|An older school building in Bulwell which is part of the|
St Mary's (CofE) Primary and Nursery School.
© Copyright David Hallam-Jones and licensed for reuse under this Creative Commons Licence.
Even playgroups, a category which is definitely under-mapped (or not mapped at all) have tagging conflict problems because the location will be used for many activities: from Girl Guides, Scouts, Meals-on-Wheels lunches, photography clubs, judo clubs over the course of a typical week.
There are other mainly pre-school type amenities related to childcare: I've already mention childminders (and will do so again).
We have mapped a number of soft play activity centres which are in permanent facilities around Nottingham, but I am aware that there are probably more ad hoc ones, using the same sort of places as playgroups (my sister-in-law used to run one), and happening one or twice a week. My nieces used to go to one called TumbleTots which appears to be a franchised operation. There are also Toddler Groups. I've noted one location for one of these on Westdale Lane in Gedling. Both these types of activities usually require parental (or equivalent) supervision.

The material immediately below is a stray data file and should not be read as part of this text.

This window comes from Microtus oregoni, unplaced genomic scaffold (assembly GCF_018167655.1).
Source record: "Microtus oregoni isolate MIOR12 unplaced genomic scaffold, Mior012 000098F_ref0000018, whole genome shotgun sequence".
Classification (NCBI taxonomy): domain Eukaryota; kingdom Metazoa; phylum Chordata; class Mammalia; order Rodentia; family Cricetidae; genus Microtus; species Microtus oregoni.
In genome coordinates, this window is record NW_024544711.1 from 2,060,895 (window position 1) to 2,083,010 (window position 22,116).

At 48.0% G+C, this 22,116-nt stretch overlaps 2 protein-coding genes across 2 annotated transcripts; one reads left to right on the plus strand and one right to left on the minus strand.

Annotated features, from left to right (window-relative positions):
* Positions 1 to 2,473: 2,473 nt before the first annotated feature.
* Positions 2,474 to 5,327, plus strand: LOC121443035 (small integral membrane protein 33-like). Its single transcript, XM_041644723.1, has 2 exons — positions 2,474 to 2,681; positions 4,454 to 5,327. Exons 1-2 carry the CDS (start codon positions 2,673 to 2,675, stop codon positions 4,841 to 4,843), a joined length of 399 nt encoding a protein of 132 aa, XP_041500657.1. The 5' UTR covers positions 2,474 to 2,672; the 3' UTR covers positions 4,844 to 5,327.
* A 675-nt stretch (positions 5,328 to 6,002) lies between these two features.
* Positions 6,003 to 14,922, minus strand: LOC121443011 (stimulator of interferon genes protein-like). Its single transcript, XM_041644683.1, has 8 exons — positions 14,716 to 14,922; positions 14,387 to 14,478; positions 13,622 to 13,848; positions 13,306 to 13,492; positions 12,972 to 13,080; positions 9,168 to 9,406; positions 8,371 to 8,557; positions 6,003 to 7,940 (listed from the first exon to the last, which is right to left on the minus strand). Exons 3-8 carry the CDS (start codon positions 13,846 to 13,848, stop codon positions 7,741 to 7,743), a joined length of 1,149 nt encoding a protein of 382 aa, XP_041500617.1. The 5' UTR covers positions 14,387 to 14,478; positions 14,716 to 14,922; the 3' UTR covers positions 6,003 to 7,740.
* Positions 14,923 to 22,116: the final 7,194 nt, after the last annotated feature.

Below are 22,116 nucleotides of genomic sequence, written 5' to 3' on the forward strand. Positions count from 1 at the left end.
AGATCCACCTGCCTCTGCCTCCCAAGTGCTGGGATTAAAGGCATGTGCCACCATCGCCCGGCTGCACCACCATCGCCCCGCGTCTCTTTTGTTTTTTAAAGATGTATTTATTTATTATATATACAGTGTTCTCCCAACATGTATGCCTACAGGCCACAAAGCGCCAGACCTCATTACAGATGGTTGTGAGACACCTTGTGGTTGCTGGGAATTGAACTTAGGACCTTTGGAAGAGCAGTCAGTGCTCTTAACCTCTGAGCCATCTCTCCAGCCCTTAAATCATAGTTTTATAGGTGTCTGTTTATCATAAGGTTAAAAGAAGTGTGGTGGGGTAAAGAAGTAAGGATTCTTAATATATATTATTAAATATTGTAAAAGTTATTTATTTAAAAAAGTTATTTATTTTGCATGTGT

ChildmindersChild minding is the exception, it tends to have a strong locational component (is it easy to park, can I use the bus, does it fit in with my commute), and probably represents far more facilities than the 270 listed in the Nottingham Open Data file.
In fact, because child minding has recently become regulated in Britain I can find out from Ofsted figures how many child minders are registered (I'm sure there are still plenty of informal arrangements). To my surprise there are only 388 providers registered in Nottingham, giving a total of 5,800 available early years places. The number of places and providers suggests a strong overlap between the Ofsted registrations and some of the facilities in the Nottingham Open Data. Some councils, such as Southwark in London, provide a comprehensive listing, so that I can see that they have a total of 277 (64 in Bermondsey, 60 in Walworth, 68 in Camberwell and 85 in Peckham - figures based on 2 / page) most offering 1-3 places. Ofsted figures show 449 providers with 1769 early-years places. (The difference between an inner London Borough and Nottingham is rather intriguing).